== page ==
Fly Fishing Cicada Hatches
A good bug hatch is always a welcomed occurrence for fly-fishers. Very few hatches however, are backed by the anticipation surrounding what thousands of eager anglers will experience this summer. Starting in mid-May, and lasting through the early days of July, the Brood X cicadas will emerge.
Brood X cicadas were born underground in 2004, and are one of 12 broods with a 17-year life cycle. They’ve spent all this time beneath the earth feeding, tunneling, and preparing for the final stage of their lives. Once they surface, Brood X will spend approximately six weeks above ground droning their mating songs before dying and falling back to the earth, or better yet, the water.
Known scientifically by the name, Magicicada septendecim, the insect’s black thorax is highlighted by the reddish tint of its eyes and wing veins. Emergences are expected in 15 states including Delaware, Georgia, Illinois, Indiana, Kentucky, Maryland, Michigan, North Carolina, New Jersey, New York, Ohio, Pennsylvania, Tennessee, Virginia, West Virginia, and Washington D.C.
When cicadas hatch, the fish are ready. Trout, carp, striped bass, catfish, smallmouth and largemouth bass will all actively target cicadas, which provides some very exciting opportunities for fishing on the surface. The best part of cicada fishing is its simplicity. If you find the bugs, you’ll find the fish. Here are five tips for fly fishing a cicada hatch.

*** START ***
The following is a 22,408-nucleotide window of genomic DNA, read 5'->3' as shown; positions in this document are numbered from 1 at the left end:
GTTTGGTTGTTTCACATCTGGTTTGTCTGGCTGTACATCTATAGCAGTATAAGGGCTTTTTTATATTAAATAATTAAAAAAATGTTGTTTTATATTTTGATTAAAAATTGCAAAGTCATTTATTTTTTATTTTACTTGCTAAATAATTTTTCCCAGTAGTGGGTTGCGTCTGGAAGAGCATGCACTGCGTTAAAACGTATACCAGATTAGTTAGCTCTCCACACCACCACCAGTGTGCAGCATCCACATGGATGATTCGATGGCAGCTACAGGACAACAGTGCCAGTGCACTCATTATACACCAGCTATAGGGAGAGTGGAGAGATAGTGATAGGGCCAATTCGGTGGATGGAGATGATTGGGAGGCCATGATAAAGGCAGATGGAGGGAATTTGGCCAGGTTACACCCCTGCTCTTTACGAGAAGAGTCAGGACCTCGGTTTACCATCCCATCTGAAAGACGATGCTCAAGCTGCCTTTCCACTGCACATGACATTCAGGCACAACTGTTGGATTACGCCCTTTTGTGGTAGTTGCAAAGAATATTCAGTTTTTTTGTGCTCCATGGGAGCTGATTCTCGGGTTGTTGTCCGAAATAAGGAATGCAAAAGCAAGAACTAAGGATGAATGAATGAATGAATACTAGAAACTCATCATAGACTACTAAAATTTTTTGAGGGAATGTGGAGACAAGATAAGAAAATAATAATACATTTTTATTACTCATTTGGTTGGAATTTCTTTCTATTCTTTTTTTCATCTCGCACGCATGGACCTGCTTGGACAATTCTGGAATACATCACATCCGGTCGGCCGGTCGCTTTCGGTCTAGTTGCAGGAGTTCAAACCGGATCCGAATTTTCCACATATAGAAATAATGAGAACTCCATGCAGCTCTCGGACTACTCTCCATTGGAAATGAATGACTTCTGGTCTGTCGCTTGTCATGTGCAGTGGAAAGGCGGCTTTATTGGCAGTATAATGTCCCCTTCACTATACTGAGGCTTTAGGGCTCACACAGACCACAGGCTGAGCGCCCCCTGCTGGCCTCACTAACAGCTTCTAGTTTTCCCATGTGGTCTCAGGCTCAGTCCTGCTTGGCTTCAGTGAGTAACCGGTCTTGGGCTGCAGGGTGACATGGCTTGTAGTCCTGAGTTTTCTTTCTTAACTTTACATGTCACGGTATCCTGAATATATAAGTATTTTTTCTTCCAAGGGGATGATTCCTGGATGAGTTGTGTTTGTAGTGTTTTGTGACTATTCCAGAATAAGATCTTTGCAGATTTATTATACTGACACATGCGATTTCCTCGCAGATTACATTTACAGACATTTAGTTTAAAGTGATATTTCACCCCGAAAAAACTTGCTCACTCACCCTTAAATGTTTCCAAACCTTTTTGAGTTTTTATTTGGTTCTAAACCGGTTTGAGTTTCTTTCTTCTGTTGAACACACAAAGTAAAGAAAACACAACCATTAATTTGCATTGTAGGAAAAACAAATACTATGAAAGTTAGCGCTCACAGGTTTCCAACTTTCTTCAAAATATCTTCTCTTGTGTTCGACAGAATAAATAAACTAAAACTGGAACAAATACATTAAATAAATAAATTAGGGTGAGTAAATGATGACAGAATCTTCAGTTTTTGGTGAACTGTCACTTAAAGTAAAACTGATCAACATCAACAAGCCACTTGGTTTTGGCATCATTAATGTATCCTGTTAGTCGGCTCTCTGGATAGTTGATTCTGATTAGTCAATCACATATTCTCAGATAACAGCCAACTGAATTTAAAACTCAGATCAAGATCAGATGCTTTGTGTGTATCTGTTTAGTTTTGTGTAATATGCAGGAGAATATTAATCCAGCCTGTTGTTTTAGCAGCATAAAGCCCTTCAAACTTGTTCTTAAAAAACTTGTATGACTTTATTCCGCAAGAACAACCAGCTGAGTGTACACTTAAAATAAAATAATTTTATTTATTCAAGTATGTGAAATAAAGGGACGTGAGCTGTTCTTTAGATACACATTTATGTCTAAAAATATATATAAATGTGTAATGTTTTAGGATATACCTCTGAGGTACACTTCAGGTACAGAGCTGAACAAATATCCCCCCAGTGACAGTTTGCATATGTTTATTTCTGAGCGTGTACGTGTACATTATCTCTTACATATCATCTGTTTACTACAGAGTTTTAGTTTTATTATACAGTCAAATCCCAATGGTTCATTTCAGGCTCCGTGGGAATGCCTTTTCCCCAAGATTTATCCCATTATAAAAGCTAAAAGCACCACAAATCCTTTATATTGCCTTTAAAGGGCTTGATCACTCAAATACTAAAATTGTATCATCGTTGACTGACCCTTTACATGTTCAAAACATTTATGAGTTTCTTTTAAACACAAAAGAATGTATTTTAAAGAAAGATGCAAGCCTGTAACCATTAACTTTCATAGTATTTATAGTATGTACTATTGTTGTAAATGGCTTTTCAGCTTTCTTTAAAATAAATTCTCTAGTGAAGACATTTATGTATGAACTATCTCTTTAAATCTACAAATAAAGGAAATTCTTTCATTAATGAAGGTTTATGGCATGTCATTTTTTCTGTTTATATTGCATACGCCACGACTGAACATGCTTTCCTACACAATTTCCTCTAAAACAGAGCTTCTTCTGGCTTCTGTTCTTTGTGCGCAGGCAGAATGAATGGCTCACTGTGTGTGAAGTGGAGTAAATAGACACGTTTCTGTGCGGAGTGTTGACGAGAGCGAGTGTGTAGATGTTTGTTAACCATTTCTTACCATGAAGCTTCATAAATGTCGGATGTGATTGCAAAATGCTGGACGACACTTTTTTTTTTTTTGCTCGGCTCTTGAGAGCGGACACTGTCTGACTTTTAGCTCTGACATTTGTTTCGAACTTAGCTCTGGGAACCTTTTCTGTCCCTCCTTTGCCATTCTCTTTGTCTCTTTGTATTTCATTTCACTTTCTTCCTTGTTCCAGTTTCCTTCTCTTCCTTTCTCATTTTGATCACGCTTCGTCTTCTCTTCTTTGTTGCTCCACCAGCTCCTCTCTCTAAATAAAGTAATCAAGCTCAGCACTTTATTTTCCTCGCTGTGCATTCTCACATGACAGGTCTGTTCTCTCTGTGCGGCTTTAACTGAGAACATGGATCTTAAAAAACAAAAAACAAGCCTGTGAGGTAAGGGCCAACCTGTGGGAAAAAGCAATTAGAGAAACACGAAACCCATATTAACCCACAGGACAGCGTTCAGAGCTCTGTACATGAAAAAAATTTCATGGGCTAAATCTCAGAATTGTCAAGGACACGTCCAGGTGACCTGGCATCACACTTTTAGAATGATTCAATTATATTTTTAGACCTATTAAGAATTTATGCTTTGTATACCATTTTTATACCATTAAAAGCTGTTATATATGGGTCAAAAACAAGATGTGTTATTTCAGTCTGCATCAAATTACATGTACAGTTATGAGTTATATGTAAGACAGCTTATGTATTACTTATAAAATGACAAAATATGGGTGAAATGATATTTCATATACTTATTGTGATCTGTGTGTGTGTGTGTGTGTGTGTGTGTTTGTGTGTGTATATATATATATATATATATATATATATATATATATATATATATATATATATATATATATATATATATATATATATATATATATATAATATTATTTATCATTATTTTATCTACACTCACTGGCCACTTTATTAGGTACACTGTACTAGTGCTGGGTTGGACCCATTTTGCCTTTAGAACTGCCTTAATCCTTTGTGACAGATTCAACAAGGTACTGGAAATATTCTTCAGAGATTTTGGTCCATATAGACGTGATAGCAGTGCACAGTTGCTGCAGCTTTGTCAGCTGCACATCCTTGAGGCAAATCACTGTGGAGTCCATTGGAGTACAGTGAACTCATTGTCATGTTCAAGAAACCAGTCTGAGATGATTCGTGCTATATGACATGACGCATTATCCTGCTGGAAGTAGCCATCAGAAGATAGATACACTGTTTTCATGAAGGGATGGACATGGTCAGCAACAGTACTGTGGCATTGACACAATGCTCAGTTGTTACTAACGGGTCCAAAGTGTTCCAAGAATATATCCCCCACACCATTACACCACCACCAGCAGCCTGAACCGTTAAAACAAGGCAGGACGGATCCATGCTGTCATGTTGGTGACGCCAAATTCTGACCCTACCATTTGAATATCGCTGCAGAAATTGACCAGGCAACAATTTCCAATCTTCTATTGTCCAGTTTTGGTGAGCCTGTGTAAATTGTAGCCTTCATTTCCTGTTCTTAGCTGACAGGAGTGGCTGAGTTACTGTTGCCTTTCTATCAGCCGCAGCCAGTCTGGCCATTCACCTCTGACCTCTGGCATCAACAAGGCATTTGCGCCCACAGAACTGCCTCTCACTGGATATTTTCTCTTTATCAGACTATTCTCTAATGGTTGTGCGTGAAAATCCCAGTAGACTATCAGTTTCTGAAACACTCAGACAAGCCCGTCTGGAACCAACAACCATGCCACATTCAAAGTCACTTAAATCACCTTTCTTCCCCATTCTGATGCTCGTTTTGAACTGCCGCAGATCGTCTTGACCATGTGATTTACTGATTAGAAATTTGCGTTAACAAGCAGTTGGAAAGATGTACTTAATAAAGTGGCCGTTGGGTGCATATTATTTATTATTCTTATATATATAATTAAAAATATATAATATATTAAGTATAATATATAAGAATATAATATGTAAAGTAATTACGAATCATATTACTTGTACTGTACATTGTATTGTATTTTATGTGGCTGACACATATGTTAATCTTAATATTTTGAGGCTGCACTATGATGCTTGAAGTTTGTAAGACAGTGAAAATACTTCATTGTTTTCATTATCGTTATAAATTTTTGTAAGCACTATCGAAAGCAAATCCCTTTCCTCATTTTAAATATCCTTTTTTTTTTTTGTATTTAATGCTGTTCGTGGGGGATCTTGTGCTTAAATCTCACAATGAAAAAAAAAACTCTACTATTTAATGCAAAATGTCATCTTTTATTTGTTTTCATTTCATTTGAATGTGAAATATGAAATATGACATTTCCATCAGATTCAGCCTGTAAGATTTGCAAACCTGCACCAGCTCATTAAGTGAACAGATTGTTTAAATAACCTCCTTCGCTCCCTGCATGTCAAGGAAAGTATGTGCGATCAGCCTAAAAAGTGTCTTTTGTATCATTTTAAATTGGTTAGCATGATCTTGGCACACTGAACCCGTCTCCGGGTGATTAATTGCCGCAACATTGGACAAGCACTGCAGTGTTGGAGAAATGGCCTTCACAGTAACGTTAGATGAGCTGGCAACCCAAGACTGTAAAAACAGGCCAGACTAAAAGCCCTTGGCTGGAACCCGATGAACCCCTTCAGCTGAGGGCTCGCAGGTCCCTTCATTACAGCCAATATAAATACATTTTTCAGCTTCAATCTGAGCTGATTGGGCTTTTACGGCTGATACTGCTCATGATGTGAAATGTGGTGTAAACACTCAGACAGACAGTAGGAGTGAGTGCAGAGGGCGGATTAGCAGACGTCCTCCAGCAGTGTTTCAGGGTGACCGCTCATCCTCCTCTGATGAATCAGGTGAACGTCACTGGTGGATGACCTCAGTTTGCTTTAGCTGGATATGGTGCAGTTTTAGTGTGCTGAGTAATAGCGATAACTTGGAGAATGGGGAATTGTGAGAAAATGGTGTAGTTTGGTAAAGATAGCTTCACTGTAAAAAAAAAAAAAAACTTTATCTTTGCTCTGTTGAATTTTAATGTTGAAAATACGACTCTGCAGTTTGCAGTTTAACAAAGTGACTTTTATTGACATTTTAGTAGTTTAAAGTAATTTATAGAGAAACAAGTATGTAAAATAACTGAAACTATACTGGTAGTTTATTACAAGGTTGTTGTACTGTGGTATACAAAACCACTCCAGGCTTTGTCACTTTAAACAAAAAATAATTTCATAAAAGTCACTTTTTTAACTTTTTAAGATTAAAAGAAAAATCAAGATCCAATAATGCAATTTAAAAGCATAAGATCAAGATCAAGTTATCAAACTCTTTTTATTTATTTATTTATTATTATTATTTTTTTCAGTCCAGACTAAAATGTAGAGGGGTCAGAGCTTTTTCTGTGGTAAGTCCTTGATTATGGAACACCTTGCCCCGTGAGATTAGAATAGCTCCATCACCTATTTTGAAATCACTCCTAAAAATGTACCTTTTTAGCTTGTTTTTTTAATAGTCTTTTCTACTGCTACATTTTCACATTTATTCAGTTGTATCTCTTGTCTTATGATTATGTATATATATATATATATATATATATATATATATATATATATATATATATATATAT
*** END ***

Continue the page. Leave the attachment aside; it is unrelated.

Seek the trees
While above ground, cicadas will cling to trees to feed, call, and mate. As they die they fall from the branches and expire on the terrain beneath. Trees that overhang streams, rivers, and still waters will discard the dying cicadas on the waters below, resulting in a fish feeding frenzy. Avoid open water and treeless banks.
Beef Up Your Tippet
You want a heavier leader or tippet than you would throw for other dry fly and surface presentations. Cicada patterns are large and wind resistant, and you’ll be targeting larger fish that are feeding aggressively. The presentation will have little relevance, fish are often fighting over these bugs, so use 3x tippet or heavier if needed.
Give it a Twitch
Cicadas will often end up in the water before they’ve fully expired. Their fading twitches and buzzes can really liven up a quiet pool. If you find yourself in a section where cicadas are present but not plentiful, and the fish don’t seem to be feeding, twitch the fly and give it some action to inspire a strike.
Fish Above and Below
The topwater action can be great when fishing a cicada pattern, but you may be able to entice even the largest fish to feed below the surface. Submerge a floating pattern with some split shot on the leader and target areas with moving water to attract large warm water fish.
Don’t be Shy
Cicadas are chubby bugs and are often one inch or bigger in size, so don’t be afraid of making a sizable splat when presenting the fly. Fish aren’t looking for a delicate presentation as they target these insects. So relax, let it fly, and have some fun tossing these bugs.
If you don’t have any cicada replicas in your box, don’t fret. Large, dark colored terrestrial patterns will suffice. If you’re on the water in the next few weeks and see or hear cicadas around, grab your biggest bug and try your luck.
Fishing during the Brood X emergence should last a few more weeks, but if you aren’t able to capitalize on the hatch this year, don’t worry. The next 17-year brood, Brood XIV, is set to break ground in 2025, and anglers from the midwest to the east coast will have a chance to fish the next 13-year brood, Brood XIX, in 2024.